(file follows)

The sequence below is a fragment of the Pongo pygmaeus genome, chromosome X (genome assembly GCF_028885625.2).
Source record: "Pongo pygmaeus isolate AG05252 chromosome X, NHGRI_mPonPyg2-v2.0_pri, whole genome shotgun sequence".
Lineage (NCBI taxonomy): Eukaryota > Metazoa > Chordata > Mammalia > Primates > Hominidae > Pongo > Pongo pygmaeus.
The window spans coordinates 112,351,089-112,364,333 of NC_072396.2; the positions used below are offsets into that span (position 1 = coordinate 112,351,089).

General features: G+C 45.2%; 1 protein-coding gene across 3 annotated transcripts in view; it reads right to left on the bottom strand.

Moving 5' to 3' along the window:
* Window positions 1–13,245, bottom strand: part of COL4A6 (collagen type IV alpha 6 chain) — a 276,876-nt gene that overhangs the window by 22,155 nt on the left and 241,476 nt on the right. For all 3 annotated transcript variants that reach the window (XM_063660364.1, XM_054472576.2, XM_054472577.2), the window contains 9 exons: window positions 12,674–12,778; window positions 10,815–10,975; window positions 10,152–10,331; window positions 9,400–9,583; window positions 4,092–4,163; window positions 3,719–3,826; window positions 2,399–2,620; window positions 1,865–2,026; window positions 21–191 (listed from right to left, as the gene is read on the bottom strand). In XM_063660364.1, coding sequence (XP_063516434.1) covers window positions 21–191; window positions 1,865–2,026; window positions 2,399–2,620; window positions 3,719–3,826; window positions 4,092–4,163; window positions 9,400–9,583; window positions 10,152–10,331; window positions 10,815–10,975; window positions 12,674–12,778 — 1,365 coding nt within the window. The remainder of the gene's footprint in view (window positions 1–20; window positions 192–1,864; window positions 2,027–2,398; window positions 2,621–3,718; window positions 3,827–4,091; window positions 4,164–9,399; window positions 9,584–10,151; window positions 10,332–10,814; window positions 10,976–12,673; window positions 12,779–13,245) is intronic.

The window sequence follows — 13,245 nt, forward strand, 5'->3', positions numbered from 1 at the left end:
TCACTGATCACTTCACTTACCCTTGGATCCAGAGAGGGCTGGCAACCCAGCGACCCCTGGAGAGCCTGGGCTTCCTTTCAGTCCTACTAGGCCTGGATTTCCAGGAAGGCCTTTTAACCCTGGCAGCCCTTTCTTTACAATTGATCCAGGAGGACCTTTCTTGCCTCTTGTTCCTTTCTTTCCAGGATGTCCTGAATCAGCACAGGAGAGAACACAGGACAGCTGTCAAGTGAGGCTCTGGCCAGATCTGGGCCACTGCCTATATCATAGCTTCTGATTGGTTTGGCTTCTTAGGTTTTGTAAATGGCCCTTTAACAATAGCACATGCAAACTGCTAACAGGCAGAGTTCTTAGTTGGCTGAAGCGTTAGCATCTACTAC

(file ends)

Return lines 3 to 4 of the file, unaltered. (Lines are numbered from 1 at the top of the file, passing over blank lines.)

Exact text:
Lineage (NCBI taxonomy): Eukaryota > Metazoa > Chordata > Mammalia > Primates > Hominidae > Pongo > Pongo pygmaeus.
The window spans coordinates 112,351,089-112,364,333 of NC_072396.2; the positions used below are offsets into that span (position 1 = coordinate 112,351,089).